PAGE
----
Artist Statement 2021
In my work, I use the body as a site to explore the lived experiences of racism, ancestral (human and non-human) connection, and the complicated blend of histories held within my body. My work shows reverence for real bodies while also incorporating elements that are physical manifestations of the intangible. The humans I make are often interconnected with elements of the natural world, many of whom are native to the Pacific Northwest where my family has lived for four generations. Trees, roots, animals, water, stars, and salt are common threads throughout my work. I love paying attention to and learning from our non-human relatives and incorporating their teachings. My work balances the individual and the collective. Each piece contains a unique individual but also references to a larger collective of people and/or the natural world. I want my work to encourage people to think about their relationships to each other as well as our non-human relatives that surround us. In the connections between the individual and the collective, I hope to encourage us to build community, activate webs of support for all living beings, and reflect on and act toward being the best future ancestors we can possibly be. I want my work to live in the stream of "good trouble" that is pushing our country to reckon with its past, recognize how the past is implicated in our systems now, and live up to our country’s best ideals.
Artist Statement 2018
How and what does my positioning allow me to see? Continually awakening to reality causes me to question the ways that reality has affected my life, ways that I didn’t understand until now. And there are so many other things that I still don’t understand. And will never understand. And yet the grief, not for my role in things, although I do feel that, but the grief that what my ancestors have gone through and done, in some ways isn’t enough. Will it ever be enough? How can I use my skills, what can I do to further the dreams of my ancestors, my descendants? What can I do to make the world better for my son? And what do I do with the grief? How can I connect to the forces that my ancestors connected to? How can I deal with the fear? How did they deal with the fear? How did they find so much courage? What do I do with thoughts and emotions when I think about the ways in which my life is both incredibly safe and at the same time threatened?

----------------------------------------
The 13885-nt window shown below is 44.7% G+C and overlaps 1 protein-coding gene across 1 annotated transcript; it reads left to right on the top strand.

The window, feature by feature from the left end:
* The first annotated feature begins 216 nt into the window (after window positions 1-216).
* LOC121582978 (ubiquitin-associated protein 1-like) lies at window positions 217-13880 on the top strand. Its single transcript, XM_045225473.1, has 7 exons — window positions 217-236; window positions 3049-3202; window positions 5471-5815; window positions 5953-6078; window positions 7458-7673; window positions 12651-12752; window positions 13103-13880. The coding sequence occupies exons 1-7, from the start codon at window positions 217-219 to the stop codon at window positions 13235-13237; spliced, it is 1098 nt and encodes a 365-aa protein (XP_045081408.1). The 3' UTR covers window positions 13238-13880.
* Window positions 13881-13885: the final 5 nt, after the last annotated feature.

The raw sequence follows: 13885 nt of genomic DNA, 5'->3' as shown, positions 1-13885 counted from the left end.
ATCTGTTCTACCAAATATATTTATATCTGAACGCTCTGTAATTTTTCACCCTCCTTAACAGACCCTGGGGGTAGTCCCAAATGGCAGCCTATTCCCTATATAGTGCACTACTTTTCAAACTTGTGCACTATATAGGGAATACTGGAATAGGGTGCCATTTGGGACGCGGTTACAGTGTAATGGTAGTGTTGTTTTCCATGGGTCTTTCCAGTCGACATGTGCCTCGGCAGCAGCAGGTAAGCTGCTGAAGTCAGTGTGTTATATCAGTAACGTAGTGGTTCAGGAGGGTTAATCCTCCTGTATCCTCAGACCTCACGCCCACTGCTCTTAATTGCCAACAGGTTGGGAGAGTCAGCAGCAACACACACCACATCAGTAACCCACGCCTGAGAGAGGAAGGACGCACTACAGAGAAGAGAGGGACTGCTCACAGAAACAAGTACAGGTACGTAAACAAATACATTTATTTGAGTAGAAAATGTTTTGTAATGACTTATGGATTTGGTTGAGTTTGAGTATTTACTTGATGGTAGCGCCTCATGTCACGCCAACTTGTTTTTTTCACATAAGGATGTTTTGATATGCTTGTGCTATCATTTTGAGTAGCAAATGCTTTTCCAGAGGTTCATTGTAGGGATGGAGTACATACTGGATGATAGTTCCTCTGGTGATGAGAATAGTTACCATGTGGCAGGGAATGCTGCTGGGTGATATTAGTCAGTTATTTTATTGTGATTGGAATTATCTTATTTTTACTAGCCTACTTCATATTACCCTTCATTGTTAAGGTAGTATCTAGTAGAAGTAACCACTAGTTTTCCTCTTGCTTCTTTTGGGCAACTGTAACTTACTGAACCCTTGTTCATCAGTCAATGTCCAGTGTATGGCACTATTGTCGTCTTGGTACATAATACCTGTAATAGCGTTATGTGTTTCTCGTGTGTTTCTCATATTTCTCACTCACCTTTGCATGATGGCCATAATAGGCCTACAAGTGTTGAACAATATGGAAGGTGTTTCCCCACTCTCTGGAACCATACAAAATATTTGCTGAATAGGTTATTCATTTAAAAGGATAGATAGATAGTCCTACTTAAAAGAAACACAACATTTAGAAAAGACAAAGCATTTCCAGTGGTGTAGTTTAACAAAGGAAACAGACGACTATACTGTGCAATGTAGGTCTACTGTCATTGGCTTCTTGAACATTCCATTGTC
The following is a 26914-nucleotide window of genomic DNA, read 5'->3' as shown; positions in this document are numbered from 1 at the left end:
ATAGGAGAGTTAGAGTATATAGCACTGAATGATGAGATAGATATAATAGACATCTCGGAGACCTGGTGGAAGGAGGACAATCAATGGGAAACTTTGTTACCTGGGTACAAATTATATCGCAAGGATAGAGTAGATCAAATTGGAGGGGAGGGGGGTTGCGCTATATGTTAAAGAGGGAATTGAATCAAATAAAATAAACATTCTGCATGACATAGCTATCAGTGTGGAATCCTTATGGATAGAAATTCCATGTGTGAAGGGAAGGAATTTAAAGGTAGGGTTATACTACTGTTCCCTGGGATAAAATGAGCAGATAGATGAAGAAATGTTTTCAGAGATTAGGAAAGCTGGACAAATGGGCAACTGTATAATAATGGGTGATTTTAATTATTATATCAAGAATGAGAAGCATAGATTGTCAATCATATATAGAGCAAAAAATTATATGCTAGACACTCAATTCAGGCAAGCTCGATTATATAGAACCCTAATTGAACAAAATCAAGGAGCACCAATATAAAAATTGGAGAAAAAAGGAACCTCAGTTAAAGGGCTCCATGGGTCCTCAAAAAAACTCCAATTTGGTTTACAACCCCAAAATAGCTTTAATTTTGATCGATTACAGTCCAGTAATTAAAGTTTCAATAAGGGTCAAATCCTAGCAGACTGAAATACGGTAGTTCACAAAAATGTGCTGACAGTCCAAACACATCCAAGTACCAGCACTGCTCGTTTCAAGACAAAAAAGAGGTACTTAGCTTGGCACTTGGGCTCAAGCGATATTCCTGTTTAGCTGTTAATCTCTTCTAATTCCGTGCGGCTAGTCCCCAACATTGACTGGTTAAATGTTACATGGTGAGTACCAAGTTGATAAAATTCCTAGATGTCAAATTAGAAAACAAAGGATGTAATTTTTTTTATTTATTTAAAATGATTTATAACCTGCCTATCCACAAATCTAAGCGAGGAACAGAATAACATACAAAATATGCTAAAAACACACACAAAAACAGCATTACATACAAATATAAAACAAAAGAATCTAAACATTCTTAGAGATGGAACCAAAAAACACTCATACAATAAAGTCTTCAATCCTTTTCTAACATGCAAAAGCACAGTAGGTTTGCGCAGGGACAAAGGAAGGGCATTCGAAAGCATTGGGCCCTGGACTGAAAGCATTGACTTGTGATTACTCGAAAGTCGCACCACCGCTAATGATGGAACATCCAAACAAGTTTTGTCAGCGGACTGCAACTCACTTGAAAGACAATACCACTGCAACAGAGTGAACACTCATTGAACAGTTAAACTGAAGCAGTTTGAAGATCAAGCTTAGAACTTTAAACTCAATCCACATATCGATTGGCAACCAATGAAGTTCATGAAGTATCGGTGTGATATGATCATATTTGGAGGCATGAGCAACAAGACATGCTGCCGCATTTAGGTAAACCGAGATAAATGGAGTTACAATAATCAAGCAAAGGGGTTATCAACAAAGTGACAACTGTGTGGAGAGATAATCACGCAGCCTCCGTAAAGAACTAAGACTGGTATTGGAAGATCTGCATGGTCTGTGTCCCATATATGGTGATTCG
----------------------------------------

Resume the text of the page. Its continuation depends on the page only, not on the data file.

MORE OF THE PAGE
I have found strength in connecting with the earth, with the trees, with their power to go towards the up. With their power to go towards the down, the out, to each other. While my work often refers to nature, specifically trees and water, I also see a complicated relationship with the woods and water, at least historically, for Black people. Woods and water- sustenance, safety, cleanser, conveyers to bondage, death, and torture.
I heard about some astronauts that went to space. Before they left they always longed to be in space and to feel what it felt like to be in space. And when they got into space their first thought when they looked back at the earth was how homesick they were for the earth. Their second thought was that the earth is in space. They had always been in space. Space as blackness, mystery that holds us. That gives me solace.
I am a student of the unimaginable pain and suffering and bravery of my ancestors, and the conditions in which me and my people still endure, the systems that cause the need for that endurance. Now that I have a son there is the crushing weight of the fact that I could lose him (that he could lose me), that people have lost their children, loved ones, that people are losing their children and loved ones. I also know that my own fear of losing him pales in comparison with the realities that others face. The unbearable results of our systems are so blatant, and it seems at least half the population (more) doesn’t see them or understand them. It is enraging. And intensely takes away hope. If people want to live in denial it will never be different. Can it ever be different? What kind of future do we want? Do we want to live in a future where we don’t acknowledge and understand how our past has led to this moment? Are we capable of living?
I’m not sure. I hope so.
I have found hope and joy in the small things, in living close with a young person, in daily acts of love. I have found solace in the unknowable, in the smoke of a candle that’s been snuffed out, solace in the dark. Solace in seeing that I am connected forward and backward, up and down, that I am so very small. We are all so very small, and this isn’t really about me. Solace in connecting to the sacred. Small acts, a stitch or making a long line of thread, sharing excitement with loved ones over red roots that reach toward nutrients in the water. I’ve found solace in making small acts together, small acts that add up, and echo our smallness in the universe.
How can we communicate like trees? How can we see each other as stars? Stardust?
My work is a struggle between my deepest fears and my most hopeful hope in humanity.